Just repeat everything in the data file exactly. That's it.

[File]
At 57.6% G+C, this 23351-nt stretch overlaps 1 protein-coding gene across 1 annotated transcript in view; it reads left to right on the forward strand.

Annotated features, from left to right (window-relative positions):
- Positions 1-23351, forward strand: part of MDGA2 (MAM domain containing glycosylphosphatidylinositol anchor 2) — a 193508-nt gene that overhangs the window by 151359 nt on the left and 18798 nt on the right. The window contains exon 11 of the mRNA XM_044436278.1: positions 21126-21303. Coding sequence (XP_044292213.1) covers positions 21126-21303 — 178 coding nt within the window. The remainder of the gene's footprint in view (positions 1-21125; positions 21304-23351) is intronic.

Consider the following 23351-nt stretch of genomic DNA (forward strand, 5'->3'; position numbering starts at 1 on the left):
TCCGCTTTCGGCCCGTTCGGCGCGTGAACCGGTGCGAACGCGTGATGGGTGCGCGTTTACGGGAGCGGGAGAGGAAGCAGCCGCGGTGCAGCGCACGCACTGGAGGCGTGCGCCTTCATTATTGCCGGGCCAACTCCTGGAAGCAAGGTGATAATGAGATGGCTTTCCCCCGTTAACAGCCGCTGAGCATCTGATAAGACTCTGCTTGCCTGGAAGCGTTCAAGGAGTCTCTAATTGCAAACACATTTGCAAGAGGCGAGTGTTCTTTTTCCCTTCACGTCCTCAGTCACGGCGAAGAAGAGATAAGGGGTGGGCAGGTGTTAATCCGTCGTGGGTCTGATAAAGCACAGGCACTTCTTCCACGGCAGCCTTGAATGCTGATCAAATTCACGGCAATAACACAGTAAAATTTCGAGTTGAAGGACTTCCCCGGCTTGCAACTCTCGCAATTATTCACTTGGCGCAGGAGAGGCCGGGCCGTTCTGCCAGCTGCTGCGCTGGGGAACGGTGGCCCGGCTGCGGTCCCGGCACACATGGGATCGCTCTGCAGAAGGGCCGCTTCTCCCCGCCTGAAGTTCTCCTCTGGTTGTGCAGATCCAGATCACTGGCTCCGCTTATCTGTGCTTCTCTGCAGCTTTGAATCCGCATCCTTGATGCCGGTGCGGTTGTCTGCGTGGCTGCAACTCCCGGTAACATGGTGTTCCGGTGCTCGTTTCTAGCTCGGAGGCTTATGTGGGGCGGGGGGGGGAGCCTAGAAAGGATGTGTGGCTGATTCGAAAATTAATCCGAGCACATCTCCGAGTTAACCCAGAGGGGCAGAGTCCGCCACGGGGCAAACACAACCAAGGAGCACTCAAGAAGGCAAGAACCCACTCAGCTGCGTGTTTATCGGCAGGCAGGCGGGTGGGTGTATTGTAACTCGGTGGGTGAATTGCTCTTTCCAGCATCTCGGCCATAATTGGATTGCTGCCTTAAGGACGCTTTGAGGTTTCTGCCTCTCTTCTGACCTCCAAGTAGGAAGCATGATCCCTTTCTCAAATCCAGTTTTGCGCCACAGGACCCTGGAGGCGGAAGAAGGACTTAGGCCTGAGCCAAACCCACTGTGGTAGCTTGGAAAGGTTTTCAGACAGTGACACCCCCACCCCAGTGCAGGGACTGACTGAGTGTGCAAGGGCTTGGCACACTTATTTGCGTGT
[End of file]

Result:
At 57.6% G+C, this 23351-nt stretch overlaps 1 protein-coding gene across 1 annotated transcript in view; it reads left to right on the forward strand.

Annotated features, from left to right (window-relative positions):
- Positions 1-23351, forward strand: part of MDGA2 (MAM domain containing glycosylphosphatidylinositol anchor 2) — a 193508-nt gene that overhangs the window by 151359 nt on the left and 18798 nt on the right. The window contains exon 11 of the mRNA XM_044436278.1: positions 21126-21303. Coding sequence (XP_044292213.1) covers positions 21126-21303 — 178 coding nt within the window. The remainder of the gene's footprint in view (positions 1-21125; positions 21304-23351) is intronic.

Consider the following 23351-nt stretch of genomic DNA (forward strand, 5'->3'; position numbering starts at 1 on the left):
TCCGCTTTCGGCCCGTTCGGCGCGTGAACCGGTGCGAACGCGTGATGGGTGCGCGTTTACGGGAGCGGGAGAGGAAGCAGCCGCGGTGCAGCGCACGCACTGGAGGCGTGCGCCTTCATTATTGCCGGGCCAACTCCTGGAAGCAAGGTGATAATGAGATGGCTTTCCCCCGTTAACAGCCGCTGAGCATCTGATAAGACTCTGCTTGCCTGGAAGCGTTCAAGGAGTCTCTAATTGCAAACACATTTGCAAGAGGCGAGTGTTCTTTTTCCCTTCACGTCCTCAGTCACGGCGAAGAAGAGATAAGGGGTGGGCAGGTGTTAATCCGTCGTGGGTCTGATAAAGCACAGGCACTTCTTCCACGGCAGCCTTGAATGCTGATCAAATTCACGGCAATAACACAGTAAAATTTCGAGTTGAAGGACTTCCCCGGCTTGCAACTCTCGCAATTATTCACTTGGCGCAGGAGAGGCCGGGCCGTTCTGCCAGCTGCTGCGCTGGGGAACGGTGGCCCGGCTGCGGTCCCGGCACACATGGGATCGCTCTGCAGAAGGGCCGCTTCTCCCCGCCTGAAGTTCTCCTCTGGTTGTGCAGATCCAGATCACTGGCTCCGCTTATCTGTGCTTCTCTGCAGCTTTGAATCCGCATCCTTGATGCCGGTGCGGTTGTCTGCGTGGCTGCAACTCCCGGTAACATGGTGTTCCGGTGCTCGTTTCTAGCTCGGAGGCTTATGTGGGGCGGGGGGGGGAGCCTAGAAAGGATGTGTGGCTGATTCGAAAATTAATCCGAGCACATCTCCGAGTTAACCCAGAGGGGCAGAGTCCGCCACGGGGCAAACACAACCAAGGAGCACTCAAGAAGGCAAGAACCCACTCAGCTGCGTGTTTATCGGCAGGCAGGCGGGTGGGTGTATTGTAACTCGGTGGGTGAATTGCTCTTTCCAGCATCTCGGCCATAATTGGATTGCTGCCTTAAGGACGCTTTGAGGTTTCTGCCTCTCTTCTGACCTCCAAGTAGGAAGCATGATCCCTTTCTCAAATCCAGTTTTGCGCCACAGGACCCTGGAGGCGGAAGAAGGACTTAGGCCTGAGCCAAACCCACTGTGGTAGCTTGGAAAGGTTTTCAGACAGTGACACCCCCACCCCAGTGCAGGGACTGACTGAGTGTGCAAGGGCTTGGCACACTTATTTGCGTGT